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Perhaps the spaniards know something
Bureaucracy. What is it like? Apart from being a tricky-to-spell word, it also seems to be hard to understand. If my fantasy language analysis proved correct (and I have just made this crap up) it would translate as Mad as a donkey from Spanish - burro = donkey and cracy = crazy. However, since it does not linguistically mean Mad as a donkey, why does it practically mean it?
I can only demonstrate the absurdity of bureaucracy by example. Two recent events spring to mind:
The Work Dishwasher
A dishwasher, which we don't need, started providing electric shocks to people who happened to touch both its interior and the sink at the same time. Since both metal surfaces should have been at zero volts and since the jolt, though stronger than coffee, was undesirable, we called a plumber, an electrician, and the Bosch engineer. All three of these denied the existance of any detectable cause of the problem, which was I believe was caused by a dodgy extension lead that nobody has bothered to test exhaustively.
The Bosch engineer did, however, point out that the warranty of his dishwasher would be voided by the use of the machine with an extension lead. His suggestion: sever the wire and hard-wire a longer length of cable to it. Hello? We have to do some home-wiring and that is better than buying a professionally made extension? A home-wired plug, on the end of a joined power cable is better than moulded plugs? (the one we'd remove and the ones on a high-quality extension). No ****ing chance!
So, to beat the system, I've requested that we call the electrician out again. He can put a mains outlet nearer the dishwasher! One Gordian knot duly cut.
The Bank and the Cards
My partner is a lovely lady. She's currently working very hard on a postgraduate degree course. She will, ultimately, achieve many things as the lawyer she's studying to become. However, the rules at the bank, to whom she owes the value of her graduate loan (so she cannot ditch them), have been a greater obstacle to her than her university exams.
It seems that the branch, which is a student oriented branch, would rather she picked up her replacement cash and credit cards in person, rather than receive them through the post. She has questioned their motives for this decision and it seems that this is a safeguard to avoid unsigned credit cards being nabbed at houses of multiple occupancy, in which students often live. Today, she decided to complain again, both about the fact she is being treated as a child and about the tone of a reminder note that arrived to inform her that she'd ignored a notification to pick up a replacement card - a notification she did not receive.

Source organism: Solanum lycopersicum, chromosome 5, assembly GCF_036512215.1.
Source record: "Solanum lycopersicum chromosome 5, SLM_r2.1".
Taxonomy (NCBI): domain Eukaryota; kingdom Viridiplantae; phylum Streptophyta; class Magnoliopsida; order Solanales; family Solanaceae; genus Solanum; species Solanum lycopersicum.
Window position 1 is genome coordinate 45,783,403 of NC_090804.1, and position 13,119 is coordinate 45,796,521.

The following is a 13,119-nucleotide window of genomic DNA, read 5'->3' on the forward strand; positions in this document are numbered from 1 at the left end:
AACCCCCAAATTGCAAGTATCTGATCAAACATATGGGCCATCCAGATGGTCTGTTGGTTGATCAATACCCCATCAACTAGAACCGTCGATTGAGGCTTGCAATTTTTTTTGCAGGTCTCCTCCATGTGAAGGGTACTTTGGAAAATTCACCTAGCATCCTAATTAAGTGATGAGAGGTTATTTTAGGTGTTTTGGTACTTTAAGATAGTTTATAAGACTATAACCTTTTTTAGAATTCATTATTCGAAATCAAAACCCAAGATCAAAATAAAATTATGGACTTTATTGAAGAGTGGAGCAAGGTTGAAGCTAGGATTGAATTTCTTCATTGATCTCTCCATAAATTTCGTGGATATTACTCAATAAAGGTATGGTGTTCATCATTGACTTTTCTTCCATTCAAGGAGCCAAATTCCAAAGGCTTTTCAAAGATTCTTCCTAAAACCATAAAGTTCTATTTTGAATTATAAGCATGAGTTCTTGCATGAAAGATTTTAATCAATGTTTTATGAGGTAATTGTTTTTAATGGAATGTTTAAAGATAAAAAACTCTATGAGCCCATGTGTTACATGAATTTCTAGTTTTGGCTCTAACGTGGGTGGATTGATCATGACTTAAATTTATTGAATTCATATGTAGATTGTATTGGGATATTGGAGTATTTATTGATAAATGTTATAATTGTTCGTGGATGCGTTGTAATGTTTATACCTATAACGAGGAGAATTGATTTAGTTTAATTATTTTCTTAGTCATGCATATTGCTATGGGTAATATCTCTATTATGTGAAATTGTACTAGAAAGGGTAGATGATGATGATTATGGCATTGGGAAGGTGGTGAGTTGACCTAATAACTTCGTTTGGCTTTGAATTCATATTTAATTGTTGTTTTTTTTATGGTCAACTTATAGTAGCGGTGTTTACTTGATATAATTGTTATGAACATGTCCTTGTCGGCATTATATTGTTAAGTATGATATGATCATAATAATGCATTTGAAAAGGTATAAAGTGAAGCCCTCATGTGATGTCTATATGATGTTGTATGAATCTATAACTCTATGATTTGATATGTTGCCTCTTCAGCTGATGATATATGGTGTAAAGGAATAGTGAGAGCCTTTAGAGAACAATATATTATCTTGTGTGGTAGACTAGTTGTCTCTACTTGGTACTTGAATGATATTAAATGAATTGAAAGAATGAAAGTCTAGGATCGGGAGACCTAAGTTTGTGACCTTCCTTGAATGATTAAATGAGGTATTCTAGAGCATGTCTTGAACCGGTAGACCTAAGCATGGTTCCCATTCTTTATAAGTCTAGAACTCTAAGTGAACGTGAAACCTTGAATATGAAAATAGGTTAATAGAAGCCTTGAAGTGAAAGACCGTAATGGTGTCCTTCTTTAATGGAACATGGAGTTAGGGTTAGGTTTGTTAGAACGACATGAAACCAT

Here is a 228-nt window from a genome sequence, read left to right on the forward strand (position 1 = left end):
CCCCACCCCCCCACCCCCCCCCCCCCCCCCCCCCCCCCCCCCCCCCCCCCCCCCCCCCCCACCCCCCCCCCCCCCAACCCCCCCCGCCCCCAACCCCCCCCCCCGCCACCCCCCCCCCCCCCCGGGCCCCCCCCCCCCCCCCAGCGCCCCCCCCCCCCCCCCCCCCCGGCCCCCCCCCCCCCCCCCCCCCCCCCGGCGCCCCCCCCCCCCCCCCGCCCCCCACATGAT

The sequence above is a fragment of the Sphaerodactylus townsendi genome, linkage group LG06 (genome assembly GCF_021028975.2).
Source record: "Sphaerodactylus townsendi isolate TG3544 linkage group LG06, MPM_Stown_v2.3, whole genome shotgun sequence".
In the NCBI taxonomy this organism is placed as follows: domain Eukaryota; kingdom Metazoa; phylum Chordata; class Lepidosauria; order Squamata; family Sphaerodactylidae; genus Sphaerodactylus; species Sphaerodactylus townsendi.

The dialogue between my dear lady and the bank clerk went something like this:
Why do I have to receive my cards at the branch? I've had cards for the past seven years and you
are the only people who won't sent them to my home.
We have to send them to your home because you're a student and you must, therefore, be living in a student house.
I am a student, but I'm living in a private house, which I own with my partner - I am a postgraduate student, you know.
You have to appreciate that we cannot verify that you're living in your own house.
OK [she did not bother to point out that she did not appreciate it and that they were, effectively, calling her a liar] but I'll be a graduate in a few months - no longer a student, will you be able to send my card to my home then?
Of course, provided that you change address.
Change address? you mean I have to move?
But that's ludicrous, I own the house I'm living in - surely I don't have to move...!?
Frieze's Final Thought
You can guess how the bank thing and dishwasher thing would have gone on if the point had been pushed. The men would probably have cast eyes skywards and pointed out that they didn't make the rules and maybe even something about the value of their jobs... Why don't people think? If a system is not working in a particular instance, then maybe the system is wrong. If a workaround is more ludicrous than the problem, either don't suggest it or expect to receive the sharp end of someone's tongue.
02 May 2001